So far, we really like this island and its people. Not so much the curvy narrow roads and long distances we have to drive on them. The guesthouse I chose for us is 14 miles from the dive shop and pier. That doesn't sound like much for the US, but it takes us an HOUR to drive there. Steve has been a dear to tackle this every day that we've dove, as I can sit and read. I found this actually helps keep me calm, so that I don't watch the road and wince every time we come within inches of the rock face or cement barriers (keeping us from sliding off the cliff).
I've found that I just haven't taken nearly as many pictures on this island, as previous ones. This is probably because the topography is similar to others (volcanic peaks and valleys covered in rainforest) and the tight curves don't allow pictures on the fly, nor stopping for scenic overlooks.
The drivers here are quite interesting. Oncoming cars all seem to want their 2/3 of the road, and don't dare come as close to road edges as Steve does. It's common to have a car stopped in the driving lane (there are no shoulders) picking up a pedestrian, and it seems to occur frequently around blind corners! Other cars are just parked in the lane, as the driver sits and visits with friends on the street, or runs into the mini-mart for something. To pass the stopped car, you have to wait for oncoming traffic to go by, then move fast before your window of opportunity closes with a truck barreling at you spewing black exhaust.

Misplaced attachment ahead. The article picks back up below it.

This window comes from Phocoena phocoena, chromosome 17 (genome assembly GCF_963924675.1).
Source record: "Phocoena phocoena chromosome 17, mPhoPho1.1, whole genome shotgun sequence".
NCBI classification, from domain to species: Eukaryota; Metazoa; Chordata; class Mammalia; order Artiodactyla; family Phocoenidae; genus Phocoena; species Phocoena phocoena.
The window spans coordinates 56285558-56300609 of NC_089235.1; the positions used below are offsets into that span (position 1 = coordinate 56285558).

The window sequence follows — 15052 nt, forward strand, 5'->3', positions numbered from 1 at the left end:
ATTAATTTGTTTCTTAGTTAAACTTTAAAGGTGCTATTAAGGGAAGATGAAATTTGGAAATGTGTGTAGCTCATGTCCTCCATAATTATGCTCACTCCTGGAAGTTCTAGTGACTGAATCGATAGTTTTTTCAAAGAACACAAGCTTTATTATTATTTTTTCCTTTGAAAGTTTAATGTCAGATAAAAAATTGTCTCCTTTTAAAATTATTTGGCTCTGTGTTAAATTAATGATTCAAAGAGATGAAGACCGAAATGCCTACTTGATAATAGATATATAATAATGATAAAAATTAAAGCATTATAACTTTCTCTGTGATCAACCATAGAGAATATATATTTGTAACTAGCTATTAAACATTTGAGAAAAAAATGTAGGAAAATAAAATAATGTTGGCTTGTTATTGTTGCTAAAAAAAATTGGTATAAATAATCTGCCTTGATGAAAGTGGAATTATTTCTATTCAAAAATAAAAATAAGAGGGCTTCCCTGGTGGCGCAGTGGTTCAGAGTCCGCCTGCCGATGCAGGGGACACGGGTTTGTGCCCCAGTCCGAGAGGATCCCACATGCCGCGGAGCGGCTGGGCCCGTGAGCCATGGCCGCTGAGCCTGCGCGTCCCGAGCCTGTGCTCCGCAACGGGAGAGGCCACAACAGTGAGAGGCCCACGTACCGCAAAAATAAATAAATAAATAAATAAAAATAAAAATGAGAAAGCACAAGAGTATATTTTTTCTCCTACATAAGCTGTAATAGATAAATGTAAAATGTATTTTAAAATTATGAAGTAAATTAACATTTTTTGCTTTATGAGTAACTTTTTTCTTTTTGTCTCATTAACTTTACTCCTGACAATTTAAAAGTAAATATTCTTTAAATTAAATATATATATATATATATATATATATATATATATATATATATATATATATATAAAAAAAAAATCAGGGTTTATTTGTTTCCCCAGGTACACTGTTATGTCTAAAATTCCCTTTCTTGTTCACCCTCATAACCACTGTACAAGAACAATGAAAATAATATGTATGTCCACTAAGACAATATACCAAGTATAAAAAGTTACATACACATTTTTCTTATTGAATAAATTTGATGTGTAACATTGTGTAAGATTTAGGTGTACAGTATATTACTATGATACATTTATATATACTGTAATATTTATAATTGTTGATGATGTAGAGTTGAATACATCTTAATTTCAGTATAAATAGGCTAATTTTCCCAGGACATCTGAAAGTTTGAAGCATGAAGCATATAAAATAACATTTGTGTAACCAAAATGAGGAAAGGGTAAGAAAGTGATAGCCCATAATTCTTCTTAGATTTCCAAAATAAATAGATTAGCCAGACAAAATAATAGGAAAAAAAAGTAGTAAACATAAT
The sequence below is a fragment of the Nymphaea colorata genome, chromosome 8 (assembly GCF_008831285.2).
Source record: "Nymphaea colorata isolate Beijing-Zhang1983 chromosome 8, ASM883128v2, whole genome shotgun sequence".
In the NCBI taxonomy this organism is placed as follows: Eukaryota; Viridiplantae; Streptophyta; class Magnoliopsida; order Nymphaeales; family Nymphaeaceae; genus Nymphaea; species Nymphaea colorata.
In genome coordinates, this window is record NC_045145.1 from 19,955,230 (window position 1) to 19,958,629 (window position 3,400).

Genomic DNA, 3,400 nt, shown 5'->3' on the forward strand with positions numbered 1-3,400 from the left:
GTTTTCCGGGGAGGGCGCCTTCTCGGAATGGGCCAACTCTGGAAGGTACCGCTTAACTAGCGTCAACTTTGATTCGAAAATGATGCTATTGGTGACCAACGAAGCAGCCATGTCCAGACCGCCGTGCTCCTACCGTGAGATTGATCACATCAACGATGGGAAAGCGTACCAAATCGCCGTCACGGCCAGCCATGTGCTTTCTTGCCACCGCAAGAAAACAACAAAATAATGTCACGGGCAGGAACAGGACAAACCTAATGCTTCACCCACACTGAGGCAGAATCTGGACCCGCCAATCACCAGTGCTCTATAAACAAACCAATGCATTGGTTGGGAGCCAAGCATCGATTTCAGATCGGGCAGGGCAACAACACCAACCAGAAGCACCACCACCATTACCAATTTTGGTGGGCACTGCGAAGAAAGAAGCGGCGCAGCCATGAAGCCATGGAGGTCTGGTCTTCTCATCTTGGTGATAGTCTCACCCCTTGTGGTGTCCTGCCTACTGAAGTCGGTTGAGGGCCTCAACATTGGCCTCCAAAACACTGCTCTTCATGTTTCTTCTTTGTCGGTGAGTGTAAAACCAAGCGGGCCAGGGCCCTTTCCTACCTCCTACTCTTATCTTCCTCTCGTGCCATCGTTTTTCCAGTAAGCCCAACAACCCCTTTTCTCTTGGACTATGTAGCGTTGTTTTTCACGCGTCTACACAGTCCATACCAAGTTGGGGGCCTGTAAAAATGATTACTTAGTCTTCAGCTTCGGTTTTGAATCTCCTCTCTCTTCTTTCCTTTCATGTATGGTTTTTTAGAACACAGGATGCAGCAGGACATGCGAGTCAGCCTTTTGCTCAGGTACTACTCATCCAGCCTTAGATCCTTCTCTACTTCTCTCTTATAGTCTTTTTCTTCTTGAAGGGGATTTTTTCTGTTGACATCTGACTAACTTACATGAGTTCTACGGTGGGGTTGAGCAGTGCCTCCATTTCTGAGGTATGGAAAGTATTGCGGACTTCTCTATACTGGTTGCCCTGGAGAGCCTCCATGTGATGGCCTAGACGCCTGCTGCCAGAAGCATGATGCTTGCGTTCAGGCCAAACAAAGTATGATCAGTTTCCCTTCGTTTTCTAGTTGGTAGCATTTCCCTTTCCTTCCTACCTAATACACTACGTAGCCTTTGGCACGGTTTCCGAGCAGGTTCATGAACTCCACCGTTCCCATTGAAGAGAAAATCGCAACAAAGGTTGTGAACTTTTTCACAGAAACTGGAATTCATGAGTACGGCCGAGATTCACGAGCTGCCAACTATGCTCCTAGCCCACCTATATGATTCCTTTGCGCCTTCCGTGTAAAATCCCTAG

The hummingbird feeder at the dive shop provided fascinating diversions while waiting between dives.
That picture above isn't great on focus, but it showed the gorgeous iridescent colors of the cap and throat. Those little guys were really skittish and fast, and I was quite lucky to get that shot.
We went hiking on an uninhabited island named Little Tobago, where there is one of the largest nesting colonies of tropicbirds in the world. We were lucky to be able to walk right up to a couple of nests. It was very interesting that in one, the "chick" was the size of the mother, but didn't have the red bill yet, and the nest right next to it, had a fluffball of a chick.
The diving has been really good, but I haven't taken many pictures, as the current makes it difficult sometimes, and the little critters I'm becoming more interested in are quite challenging to get to hold still ;-)
Blennies are tiny fish (1 inch long) that live in holes in coral, and stretch out to grab passing stuff in the current.